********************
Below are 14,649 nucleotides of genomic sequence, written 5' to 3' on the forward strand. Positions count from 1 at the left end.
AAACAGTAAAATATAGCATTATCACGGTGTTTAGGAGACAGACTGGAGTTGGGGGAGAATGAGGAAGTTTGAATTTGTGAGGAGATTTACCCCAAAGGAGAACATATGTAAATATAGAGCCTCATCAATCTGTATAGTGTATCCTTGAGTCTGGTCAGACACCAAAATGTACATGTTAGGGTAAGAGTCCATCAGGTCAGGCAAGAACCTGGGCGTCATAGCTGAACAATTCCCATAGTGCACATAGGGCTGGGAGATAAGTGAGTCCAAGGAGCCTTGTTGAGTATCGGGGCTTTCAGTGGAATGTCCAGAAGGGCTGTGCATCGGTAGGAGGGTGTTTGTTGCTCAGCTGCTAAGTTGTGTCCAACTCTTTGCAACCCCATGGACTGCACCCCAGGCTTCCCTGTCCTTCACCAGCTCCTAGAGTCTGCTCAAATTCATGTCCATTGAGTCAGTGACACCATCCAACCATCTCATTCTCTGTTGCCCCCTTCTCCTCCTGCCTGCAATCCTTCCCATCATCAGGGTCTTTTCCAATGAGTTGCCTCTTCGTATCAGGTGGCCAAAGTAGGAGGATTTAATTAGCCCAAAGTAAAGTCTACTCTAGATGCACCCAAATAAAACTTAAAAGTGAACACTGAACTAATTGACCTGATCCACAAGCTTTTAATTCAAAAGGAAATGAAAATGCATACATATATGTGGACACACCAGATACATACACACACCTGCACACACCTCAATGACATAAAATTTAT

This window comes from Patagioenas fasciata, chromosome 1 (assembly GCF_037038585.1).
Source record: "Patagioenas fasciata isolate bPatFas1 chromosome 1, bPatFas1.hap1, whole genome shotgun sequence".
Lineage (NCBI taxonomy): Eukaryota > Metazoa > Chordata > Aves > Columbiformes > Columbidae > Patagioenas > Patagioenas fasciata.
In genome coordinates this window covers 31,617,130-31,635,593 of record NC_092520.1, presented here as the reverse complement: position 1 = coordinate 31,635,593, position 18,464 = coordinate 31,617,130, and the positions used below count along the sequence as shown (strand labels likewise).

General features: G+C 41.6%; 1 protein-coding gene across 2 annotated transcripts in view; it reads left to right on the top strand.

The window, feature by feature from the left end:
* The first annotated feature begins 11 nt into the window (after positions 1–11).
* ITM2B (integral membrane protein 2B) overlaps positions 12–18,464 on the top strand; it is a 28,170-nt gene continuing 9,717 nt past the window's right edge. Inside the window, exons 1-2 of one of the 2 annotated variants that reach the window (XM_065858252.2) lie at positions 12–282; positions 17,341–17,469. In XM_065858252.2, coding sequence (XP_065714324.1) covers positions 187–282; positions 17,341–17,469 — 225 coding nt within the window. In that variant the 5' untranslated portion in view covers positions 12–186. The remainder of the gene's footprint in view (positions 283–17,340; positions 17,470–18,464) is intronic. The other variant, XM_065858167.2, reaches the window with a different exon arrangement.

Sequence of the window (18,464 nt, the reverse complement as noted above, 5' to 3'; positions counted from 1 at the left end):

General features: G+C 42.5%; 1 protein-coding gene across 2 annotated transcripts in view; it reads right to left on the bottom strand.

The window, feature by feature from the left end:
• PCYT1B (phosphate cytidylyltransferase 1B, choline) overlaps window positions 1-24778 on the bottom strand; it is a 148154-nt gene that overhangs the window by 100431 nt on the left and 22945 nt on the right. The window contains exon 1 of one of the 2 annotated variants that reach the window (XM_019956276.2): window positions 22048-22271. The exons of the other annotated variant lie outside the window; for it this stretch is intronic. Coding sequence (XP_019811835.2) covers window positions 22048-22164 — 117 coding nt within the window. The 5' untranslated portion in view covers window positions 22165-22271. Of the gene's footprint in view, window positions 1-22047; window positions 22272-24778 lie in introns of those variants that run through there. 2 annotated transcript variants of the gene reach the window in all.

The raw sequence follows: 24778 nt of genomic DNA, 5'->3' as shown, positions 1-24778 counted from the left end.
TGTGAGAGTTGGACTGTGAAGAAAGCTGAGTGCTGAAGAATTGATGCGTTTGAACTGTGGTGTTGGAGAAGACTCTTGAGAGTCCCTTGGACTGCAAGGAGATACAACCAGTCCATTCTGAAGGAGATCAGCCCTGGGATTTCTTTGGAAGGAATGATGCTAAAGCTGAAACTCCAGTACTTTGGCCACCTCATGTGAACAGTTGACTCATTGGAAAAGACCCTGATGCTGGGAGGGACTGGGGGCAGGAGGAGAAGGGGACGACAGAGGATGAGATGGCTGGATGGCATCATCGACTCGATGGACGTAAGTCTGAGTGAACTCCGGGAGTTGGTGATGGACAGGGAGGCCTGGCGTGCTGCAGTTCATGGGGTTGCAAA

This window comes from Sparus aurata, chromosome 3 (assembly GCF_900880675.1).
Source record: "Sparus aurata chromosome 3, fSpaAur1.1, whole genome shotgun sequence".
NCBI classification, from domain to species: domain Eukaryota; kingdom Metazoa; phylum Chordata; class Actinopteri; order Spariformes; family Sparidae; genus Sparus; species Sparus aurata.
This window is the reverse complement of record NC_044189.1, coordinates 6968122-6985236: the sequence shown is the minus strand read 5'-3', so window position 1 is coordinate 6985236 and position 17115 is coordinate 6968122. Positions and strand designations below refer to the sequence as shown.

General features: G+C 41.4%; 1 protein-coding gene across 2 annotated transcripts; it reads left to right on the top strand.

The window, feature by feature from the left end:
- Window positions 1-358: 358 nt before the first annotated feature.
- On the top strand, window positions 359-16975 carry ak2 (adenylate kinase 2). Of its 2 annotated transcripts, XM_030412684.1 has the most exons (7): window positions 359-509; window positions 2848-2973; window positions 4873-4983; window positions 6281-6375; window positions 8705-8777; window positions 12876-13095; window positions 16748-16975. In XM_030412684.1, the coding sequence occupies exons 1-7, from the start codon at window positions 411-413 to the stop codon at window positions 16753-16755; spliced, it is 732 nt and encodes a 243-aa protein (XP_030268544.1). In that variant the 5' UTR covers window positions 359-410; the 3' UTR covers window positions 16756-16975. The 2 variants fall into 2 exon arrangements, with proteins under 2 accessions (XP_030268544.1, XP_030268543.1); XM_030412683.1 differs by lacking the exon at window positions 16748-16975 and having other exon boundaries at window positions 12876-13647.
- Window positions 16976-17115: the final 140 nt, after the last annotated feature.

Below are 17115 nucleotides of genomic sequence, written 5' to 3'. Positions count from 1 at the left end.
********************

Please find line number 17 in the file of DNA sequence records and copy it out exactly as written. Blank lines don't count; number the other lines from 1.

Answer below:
This window comes from Sparus aurata, chromosome 3 (assembly GCF_900880675.1).